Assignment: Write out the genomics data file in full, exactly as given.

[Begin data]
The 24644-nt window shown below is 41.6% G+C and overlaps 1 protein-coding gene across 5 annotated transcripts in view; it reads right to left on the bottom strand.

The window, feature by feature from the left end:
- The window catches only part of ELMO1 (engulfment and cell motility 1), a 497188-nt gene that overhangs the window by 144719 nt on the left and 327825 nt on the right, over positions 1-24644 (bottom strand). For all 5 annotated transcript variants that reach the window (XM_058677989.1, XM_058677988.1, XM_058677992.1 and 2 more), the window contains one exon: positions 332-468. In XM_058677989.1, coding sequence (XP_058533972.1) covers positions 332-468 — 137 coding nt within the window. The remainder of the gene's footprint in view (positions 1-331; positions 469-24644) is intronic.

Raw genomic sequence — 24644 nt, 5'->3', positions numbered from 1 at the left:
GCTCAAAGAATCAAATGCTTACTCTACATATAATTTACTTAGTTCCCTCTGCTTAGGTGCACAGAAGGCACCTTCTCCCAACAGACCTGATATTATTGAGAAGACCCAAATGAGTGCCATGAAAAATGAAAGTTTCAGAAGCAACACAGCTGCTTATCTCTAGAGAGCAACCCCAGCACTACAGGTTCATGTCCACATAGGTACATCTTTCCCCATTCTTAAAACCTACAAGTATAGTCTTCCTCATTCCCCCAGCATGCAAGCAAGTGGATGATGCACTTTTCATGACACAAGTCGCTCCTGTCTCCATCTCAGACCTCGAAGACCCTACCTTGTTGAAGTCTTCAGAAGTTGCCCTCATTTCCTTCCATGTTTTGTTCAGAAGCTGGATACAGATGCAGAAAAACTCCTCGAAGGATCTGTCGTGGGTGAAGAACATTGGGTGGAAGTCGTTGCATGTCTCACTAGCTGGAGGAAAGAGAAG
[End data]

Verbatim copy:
The 24644-nt window shown below is 41.6% G+C and overlaps 1 protein-coding gene across 5 annotated transcripts in view; it reads right to left on the bottom strand.

The window, feature by feature from the left end:
- The window catches only part of ELMO1 (engulfment and cell motility 1), a 497188-nt gene that overhangs the window by 144719 nt on the left and 327825 nt on the right, over positions 1-24644 (bottom strand). For all 5 annotated transcript variants that reach the window (XM_058677989.1, XM_058677988.1, XM_058677992.1 and 2 more), the window contains one exon: positions 332-468. In XM_058677989.1, coding sequence (XP_058533972.1) covers positions 332-468 — 137 coding nt within the window. The remainder of the gene's footprint in view (positions 1-331; positions 469-24644) is intronic.

Raw genomic sequence — 24644 nt, 5'->3', positions numbered from 1 at the left:
GCTCAAAGAATCAAATGCTTACTCTACATATAATTTACTTAGTTCCCTCTGCTTAGGTGCACAGAAGGCACCTTCTCCCAACAGACCTGATATTATTGAGAAGACCCAAATGAGTGCCATGAAAAATGAAAGTTTCAGAAGCAACACAGCTGCTTATCTCTAGAGAGCAACCCCAGCACTACAGGTTCATGTCCACATAGGTACATCTTTCCCCATTCTTAAAACCTACAAGTATAGTCTTCCTCATTCCCCCAGCATGCAAGCAAGTGGATGATGCACTTTTCATGACACAAGTCGCTCCTGTCTCCATCTCAGACCTCGAAGACCCTACCTTGTTGAAGTCTTCAGAAGTTGCCCTCATTTCCTTCCATGTTTTGTTCAGAAGCTGGATACAGATGCAGAAAAACTCCTCGAAGGATCTGTCGTGGGTGAAGAACATTGGGTGGAAGTCGTTGCATGTCTCACTAGCTGGAGGAAAGAGAAG